While the unconsidered costs of legal tender can always be imposed on the general public, MONEY 2.0 has to be sufficiently funded, as funding gaps would not only jeopardize the currency’s stability, but threaten its existence.
The operational costs of MONEY 2.0 consist of administrative expenses (computing, manpower, legal costs, etc.) as well as payments for defaulted obligations, which are crucial to keep the currency stable.
QUESTION V: How is MONEY 2.0 funded?
OPTION 1: Through fees
Beyond percental money-holding and transaction charges which fulfill important control functions in MONEY 2.0, the administration needs to levy some kind of flat fee to help empty abandoned accounts. The remaining funding can be customized by the currency administration (possible options include a surcharge on the balance fee, a money creation fee, and a flat membership fee for all participants, as known from traditional banking).
OPTION 2: Through advertising
MONEY 2.0 can be funded through advertising, as long as all funding is transparent and participants can decide if they want to participate in such a currency. To guarantee the independence and stability of MONEY 2.0, funding must also be ensured if advertisers are no longer available.
OPTION 3: Through donations
MONEY 2.0 can be supported through donations or volunteering, as long as participants are able to determine if the currency’s independence is still sufficiently guaranteed. To ensure the stability of MONEY 2.0, funding must also be secured if sponsors are no longer available.
OPTION 4: Too big to fail
One of the fundamental principles of MONEY 2.0 is to allow market participants to decide in favor of a medium of exchange just as consciously as they choose the products and services they buy with it. Once the general public no longer depends on a single mandatory currency, however, it can no longer be forced to share the responsibility for individual abuse.
Moreover, as everyone is held responsible for their own actions, the chance that such abuse can happen in the first place is significantly reduced.
QUESTION W: Should the currency administration be funded through MONEY 2.0 exclusively, or does participation require traditional bank money?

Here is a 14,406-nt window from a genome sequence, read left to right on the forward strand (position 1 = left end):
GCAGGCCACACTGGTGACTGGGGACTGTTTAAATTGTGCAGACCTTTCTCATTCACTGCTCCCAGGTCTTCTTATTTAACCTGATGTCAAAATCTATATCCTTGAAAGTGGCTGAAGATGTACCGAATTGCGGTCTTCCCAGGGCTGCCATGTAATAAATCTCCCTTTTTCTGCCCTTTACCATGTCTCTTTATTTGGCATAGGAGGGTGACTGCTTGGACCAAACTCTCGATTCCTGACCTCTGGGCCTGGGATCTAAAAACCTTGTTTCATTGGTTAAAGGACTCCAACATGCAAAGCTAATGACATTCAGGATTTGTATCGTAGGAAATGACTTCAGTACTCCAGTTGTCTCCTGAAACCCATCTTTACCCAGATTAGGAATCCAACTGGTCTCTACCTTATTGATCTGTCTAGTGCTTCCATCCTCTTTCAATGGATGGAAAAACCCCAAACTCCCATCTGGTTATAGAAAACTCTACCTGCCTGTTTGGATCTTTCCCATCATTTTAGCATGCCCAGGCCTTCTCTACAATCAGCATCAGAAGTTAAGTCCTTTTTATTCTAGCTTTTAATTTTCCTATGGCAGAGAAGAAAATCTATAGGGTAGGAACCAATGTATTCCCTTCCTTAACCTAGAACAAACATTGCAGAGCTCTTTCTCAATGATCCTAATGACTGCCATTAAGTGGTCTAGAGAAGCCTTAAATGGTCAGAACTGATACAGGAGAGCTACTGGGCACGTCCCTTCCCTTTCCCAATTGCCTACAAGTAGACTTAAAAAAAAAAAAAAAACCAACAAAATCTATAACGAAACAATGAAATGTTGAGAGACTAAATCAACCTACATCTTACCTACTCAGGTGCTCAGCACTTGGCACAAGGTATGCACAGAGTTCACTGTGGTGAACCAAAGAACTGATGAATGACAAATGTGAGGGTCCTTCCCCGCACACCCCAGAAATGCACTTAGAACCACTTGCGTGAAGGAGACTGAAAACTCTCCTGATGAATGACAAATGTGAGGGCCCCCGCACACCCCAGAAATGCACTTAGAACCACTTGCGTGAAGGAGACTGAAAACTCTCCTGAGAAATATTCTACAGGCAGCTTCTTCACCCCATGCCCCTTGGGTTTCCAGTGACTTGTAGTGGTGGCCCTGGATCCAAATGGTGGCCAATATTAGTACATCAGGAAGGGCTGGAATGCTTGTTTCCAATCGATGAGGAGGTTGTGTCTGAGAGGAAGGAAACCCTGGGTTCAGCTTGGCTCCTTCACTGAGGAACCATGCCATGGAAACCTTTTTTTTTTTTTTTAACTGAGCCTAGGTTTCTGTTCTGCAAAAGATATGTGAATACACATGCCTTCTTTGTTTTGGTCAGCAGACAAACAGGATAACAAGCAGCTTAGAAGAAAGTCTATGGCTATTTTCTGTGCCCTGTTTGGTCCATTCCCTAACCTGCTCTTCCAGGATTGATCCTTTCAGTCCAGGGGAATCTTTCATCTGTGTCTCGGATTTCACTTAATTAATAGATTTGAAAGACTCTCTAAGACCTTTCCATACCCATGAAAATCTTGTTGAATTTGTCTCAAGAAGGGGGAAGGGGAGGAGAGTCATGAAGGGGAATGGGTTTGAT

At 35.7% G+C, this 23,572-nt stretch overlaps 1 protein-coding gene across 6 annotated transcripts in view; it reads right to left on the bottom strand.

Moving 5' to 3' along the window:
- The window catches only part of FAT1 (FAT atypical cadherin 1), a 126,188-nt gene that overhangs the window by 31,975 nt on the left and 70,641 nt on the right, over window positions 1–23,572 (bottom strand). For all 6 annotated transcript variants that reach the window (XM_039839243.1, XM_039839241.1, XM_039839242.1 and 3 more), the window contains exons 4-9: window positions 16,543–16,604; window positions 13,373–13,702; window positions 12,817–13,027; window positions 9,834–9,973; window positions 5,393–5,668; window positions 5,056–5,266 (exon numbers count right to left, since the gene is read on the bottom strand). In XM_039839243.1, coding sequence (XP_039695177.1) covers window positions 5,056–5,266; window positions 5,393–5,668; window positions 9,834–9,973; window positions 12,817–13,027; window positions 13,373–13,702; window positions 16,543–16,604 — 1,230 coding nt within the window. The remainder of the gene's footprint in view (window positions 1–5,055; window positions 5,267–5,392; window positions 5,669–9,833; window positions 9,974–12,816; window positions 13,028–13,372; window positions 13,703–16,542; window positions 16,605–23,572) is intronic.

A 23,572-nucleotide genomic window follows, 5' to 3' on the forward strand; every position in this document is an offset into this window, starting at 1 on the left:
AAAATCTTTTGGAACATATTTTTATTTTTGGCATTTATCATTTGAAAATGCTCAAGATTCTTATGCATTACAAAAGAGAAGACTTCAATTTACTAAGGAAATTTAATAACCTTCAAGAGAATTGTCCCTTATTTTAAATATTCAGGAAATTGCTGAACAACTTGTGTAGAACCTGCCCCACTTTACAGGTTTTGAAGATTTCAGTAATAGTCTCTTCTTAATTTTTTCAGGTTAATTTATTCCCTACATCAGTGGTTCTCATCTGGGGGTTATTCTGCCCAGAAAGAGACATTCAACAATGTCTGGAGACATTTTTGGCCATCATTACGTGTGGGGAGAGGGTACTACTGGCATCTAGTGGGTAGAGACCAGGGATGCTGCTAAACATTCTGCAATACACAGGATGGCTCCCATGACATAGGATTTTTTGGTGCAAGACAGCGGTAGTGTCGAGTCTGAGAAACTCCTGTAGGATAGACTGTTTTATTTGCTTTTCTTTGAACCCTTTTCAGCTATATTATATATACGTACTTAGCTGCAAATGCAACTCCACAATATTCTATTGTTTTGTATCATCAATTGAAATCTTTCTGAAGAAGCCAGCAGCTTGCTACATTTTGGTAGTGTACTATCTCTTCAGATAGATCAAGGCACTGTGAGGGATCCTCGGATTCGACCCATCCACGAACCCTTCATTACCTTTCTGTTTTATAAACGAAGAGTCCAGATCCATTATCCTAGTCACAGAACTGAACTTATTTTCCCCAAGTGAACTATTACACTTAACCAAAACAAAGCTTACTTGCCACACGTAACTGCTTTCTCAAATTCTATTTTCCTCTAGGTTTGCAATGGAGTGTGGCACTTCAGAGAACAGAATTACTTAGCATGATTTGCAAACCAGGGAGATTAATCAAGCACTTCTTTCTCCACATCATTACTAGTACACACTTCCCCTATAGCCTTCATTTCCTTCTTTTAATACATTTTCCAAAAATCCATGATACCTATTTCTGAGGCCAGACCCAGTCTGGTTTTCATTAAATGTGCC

OPTION 1: Through MONEY 2.0 exclusively
Since MONEY 2.0 is designed to replace traditional bank money entirely, funding the currency administration through MONEY 2.0 isn’t just a logical step, but ultimately necessary.
By accepting all funding via MONEY 2.0, the central office also demonstrates that it has no reservations about its own currency, and sends a clear message to all participants.
OPTION 2: At least partially through traditional bank money
While complete funding through MONEY 2.0 and the message it conveys are important goals, monetary stability is even more important. For new currencies, using already established money is difficult to avoid – to pay for postage, for instance, or for services which are needed to identify participants. Before running the risk of having a central office which can’t take care of important bills because MONEY 2.0 isn’t accepted for payment, it is definitely better to levy fees in traditional bank money.
The money market serves as an important stepping stone, as a properly managed alternative currency can be converted to any currency the central office requires. Until the new currency is established, however, it is in the participants’ best interest to take on this step themselves.
QUESTION X: Does MONEY 2.0 have to be in line with current legislation?
OPTION 1: Yes
Even though it would be very convenient if MONEY 2.0 was fully compatible with current laws, there can’t be any compromises at the expense of functionality.
In many countries, circulating a functional alternative currency actually seems to be illegal per se. This problem, however, cannot be evaded by only implementing dysfunctional concepts. If the legislator was to ban seaworthy ships, it would be equally absurd to set sail with a ship full of holes – not least because that would mean losing the trust of possible passengers for good.
OPTION 2: No
Ultimately, the legality of MONEY 2.0 doesn’t depend on MONEY 2.0 itself but on the jurisdiction in which it is implemented.
As it seems, the laws in many countries are designed to explicitly prevent a functioning alternative currency. Since the main focus of MONEY 2.0 is to function in the best way possible, however, it is pretty obvious that it can’t be adapted to current laws – at least not if the declared goal is a functioning alternative currency.
In democratic countries, implementing MONEY 2.0 already makes sense to launch a public debate. Anyone operating an alternative currency must, however, be aware of the possible consequences and share their knowledge with those participating. For the debate to be effective, all conflicts with the authorities must be publicized promptly.
– To create a digital money system in which all market participants can issue money under a collective brand, and which doesn’t require a higher authority for implementation.
– To limit money creation with each participant’s ability to render equivalent service in the near future.
– To make the currency freely convertible.
– To establish a sufficiently funded central administration which monitors the rules and, if necessary, enforces them by law.
– To see to it that currency administration and money-lending are separate entities.
– To ensure that the alternative system is used instead of the current money system, therefore REPLACING it.
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